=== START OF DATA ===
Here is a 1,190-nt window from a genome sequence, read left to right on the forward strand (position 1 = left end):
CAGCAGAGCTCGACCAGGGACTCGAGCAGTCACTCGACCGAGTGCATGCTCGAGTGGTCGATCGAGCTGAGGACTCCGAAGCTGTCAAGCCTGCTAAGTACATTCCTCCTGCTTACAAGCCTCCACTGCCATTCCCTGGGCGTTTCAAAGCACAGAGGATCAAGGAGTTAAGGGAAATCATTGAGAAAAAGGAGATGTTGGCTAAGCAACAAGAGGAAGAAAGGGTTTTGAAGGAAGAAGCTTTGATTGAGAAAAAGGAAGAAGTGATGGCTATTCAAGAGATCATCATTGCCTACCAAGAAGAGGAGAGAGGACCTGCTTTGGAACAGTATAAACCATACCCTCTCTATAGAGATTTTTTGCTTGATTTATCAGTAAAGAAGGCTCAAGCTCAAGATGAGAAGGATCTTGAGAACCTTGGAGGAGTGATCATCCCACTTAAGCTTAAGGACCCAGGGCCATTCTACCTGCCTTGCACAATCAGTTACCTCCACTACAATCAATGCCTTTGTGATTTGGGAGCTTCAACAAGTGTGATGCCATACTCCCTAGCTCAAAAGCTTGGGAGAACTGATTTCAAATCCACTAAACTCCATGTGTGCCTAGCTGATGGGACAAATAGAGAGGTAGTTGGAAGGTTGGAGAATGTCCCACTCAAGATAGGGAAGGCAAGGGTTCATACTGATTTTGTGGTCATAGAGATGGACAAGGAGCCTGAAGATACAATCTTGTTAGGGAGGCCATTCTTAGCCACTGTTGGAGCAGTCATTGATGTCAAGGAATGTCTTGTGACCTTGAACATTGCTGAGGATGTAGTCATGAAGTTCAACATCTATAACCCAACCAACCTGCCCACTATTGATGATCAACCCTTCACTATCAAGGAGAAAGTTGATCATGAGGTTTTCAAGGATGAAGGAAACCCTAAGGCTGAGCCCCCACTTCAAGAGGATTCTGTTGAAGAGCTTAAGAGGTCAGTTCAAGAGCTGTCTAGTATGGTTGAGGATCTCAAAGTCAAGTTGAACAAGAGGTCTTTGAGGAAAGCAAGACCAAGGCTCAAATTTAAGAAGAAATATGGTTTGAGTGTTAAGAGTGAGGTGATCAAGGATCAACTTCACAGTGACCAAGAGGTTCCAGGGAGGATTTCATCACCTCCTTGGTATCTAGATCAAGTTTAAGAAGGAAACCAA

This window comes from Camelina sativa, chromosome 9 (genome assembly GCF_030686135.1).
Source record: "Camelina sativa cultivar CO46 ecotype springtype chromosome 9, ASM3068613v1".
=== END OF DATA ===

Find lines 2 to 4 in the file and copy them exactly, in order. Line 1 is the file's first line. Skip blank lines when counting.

CAGCAGAGCTCGACCAGGGACTCGAGCAGTCACTCGACCGAGTGCATGCTCGAGTGGTCGATCGAGCTGAGGACTCCGAAGCTGTCAAGCCTGCTAAGTACATTCCTCCTGCTTACAAGCCTCCACTGCCATTCCCTGGGCGTTTCAAAGCACAGAGGATCAAGGAGTTAAGGGAAATCATTGAGAAAAAGGAGATGTTGGCTAAGCAACAAGAGGAAGAAAGGGTTTTGAAGGAAGAAGCTTTGATTGAGAAAAAGGAAGAAGTGATGGCTATTCAAGAGATCATCATTGCCTACCAAGAAGAGGAGAGAGGACCTGCTTTGGAACAGTATAAACCATACCCTCTCTATAGAGATTTTTTGCTTGATTTATCAGTAAAGAAGGCTCAAGCTCAAGATGAGAAGGATCTTGAGAACCTTGGAGGAGTGATCATCCCACTTAAGCTTAAGGACCCAGGGCCATTCTACCTGCCTTGCACAATCAGTTACCTCCACTACAATCAATGCCTTTGTGATTTGGGAGCTTCAACAAGTGTGATGCCATACTCCCTAGCTCAAAAGCTTGGGAGAACTGATTTCAAATCCACTAAACTCCATGTGTGCCTAGCTGATGGGACAAATAGAGAGGTAGTTGGAAGGTTGGAGAATGTCCCACTCAAGATAGGGAAGGCAAGGGTTCATACTGATTTTGTGGTCATAGAGATGGACAAGGAGCCTGAAGATACAATCTTGTTAGGGAGGCCATTCTTAGCCACTGTTGGAGCAGTCATTGATGTCAAGGAATGTCTTGTGACCTTGAACATTGCTGAGGATGTAGTCATGAAGTTCAACATCTATAACCCAACCAACCTGCCCACTATTGATGATCAACCCTTCACTATCAAGGAGAAAGTTGATCATGAGGTTTTCAAGGATGAAGGAAACCCTAAGGCTGAGCCCCCACTTCAAGAGGATTCTGTTGAAGAGCTTAAGAGGTCAGTTCAAGAGCTGTCTAGTATGGTTGAGGATCTCAAAGTCAAGTTGAACAAGAGGTCTTTGAGGAAAGCAAGACCAAGGCTCAAATTTAAGAAGAAATATGGTTTGAGTGTTAAGAGTGAGGTGATCAAGGATCAACTTCACAGTGACCAAGAGGTTCCAGGGAGGATTTCATCACCTCCTTGGTATCTAGATCAAGTTTAAGAAGGAAACCAA

This window comes from Camelina sativa, chromosome 9 (genome assembly GCF_030686135.1).
Source record: "Camelina sativa cultivar CO46 ecotype springtype chromosome 9, ASM3068613v1".